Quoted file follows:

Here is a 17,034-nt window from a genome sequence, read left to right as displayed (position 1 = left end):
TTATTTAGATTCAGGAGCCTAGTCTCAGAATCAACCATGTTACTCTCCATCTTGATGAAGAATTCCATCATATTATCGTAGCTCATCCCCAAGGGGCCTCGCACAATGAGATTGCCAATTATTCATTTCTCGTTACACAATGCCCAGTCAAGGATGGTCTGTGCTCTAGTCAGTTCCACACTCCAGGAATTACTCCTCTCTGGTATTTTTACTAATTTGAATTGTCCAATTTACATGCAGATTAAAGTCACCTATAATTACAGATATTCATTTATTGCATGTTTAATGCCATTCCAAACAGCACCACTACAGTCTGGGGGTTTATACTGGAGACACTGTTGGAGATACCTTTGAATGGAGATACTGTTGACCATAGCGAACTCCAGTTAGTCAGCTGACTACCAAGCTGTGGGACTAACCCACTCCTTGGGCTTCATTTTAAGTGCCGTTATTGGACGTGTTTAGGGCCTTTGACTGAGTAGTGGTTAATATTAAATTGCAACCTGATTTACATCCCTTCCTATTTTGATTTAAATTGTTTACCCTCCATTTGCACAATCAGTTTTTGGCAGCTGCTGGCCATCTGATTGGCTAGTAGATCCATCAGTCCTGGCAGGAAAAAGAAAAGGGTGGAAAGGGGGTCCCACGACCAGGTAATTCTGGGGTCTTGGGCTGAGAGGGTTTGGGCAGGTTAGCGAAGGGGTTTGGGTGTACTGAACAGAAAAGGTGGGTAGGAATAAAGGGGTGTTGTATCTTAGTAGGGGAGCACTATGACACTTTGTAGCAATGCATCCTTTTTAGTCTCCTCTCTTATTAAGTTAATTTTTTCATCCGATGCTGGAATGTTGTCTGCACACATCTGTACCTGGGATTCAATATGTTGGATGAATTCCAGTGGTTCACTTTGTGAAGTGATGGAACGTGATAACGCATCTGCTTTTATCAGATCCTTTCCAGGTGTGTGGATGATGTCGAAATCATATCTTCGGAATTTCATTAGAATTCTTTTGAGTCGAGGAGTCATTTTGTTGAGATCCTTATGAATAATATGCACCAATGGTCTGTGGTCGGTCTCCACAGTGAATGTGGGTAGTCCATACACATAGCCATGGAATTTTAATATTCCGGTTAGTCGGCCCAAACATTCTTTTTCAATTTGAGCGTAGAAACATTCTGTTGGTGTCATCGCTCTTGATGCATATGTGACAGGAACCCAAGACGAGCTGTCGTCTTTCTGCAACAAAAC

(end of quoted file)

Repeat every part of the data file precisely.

Here is a 17,034-nt window from a genome sequence, read left to right as displayed (position 1 = left end):
TTATTTAGATTCAGGAGCCTAGTCTCAGAATCAACCATGTTACTCTCCATCTTGATGAAGAATTCCATCATATTATCGTAGCTCATCCCCAAGGGGCCTCGCACAATGAGATTGCCAATTATTCATTTCTCGTTACACAATGCCCAGTCAAGGATGGTCTGTGCTCTAGTCAGTTCCACACTCCAGGAATTACTCCTCTCTGGTATTTTTACTAATTTGAATTGTCCAATTTACATGCAGATTAAAGTCACCTATAATTACAGATATTCATTTATTGCATGTTTAATGCCATTCCAAACAGCACCACTACAGTCTGGGGGTTTATACTGGAGACACTGTTGGAGATACCTTTGAATGGAGATACTGTTGACCATAGCGAACTCCAGTTAGTCAGCTGACTACCAAGCTGTGGGACTAACCCACTCCTTGGGCTTCATTTTAAGTGCCGTTATTGGACGTGTTTAGGGCCTTTGACTGAGTAGTGGTTAATATTAAATTGCAACCTGATTTACATCCCTTCCTATTTTGATTTAAATTGTTTACCCTCCATTTGCACAATCAGTTTTTGGCAGCTGCTGGCCATCTGATTGGCTAGTAGATCCATCAGTCCTGGCAGGAAAAAGAAAAGGGTGGAAAGGGGGTCCCACGACCAGGTAATTCTGGGGTCTTGGGCTGAGAGGGTTTGGGCAGGTTAGCGAAGGGGTTTGGGTGTACTGAACAGAAAAGGTGGGTAGGAATAAAGGGGTGTTGTATCTTAGTAGGGGAGCACTATGACACTTTGTAGCAATGCATCCTTTTTAGTCTCCTCTCTTATTAAGTTAATTTTTTCATCCGATGCTGGAATGTTGTCTGCACACATCTGTACCTGGGATTCAATATGTTGGATGAATTCCAGTGGTTCACTTTGTGAAGTGATGGAACGTGATAACGCATCTGCTTTTATCAGATCCTTTCCAGGTGTGTGGATGATGTCGAAATCATATCTTCGGAATTTCATTAGAATTCTTTTGAGTCGAGGAGTCATTTTGTTGAGATCCTTATGAATAATATGCACCAATGGTCTGTGGTCGGTCTCCACAGTGAATGTGGGTAGTCCATACACATAGCCATGGAATTTTAATATTCCGGTTAGTCGGCCCAAACATTCTTTTTCAATTTGAGCGTAGAAACATTCTGTTGGTGTCATCGCTCTTGATGCATATGTGACAGGAACCCAAGACGAGCTGTCGTCTTTCTGCAACAAAAC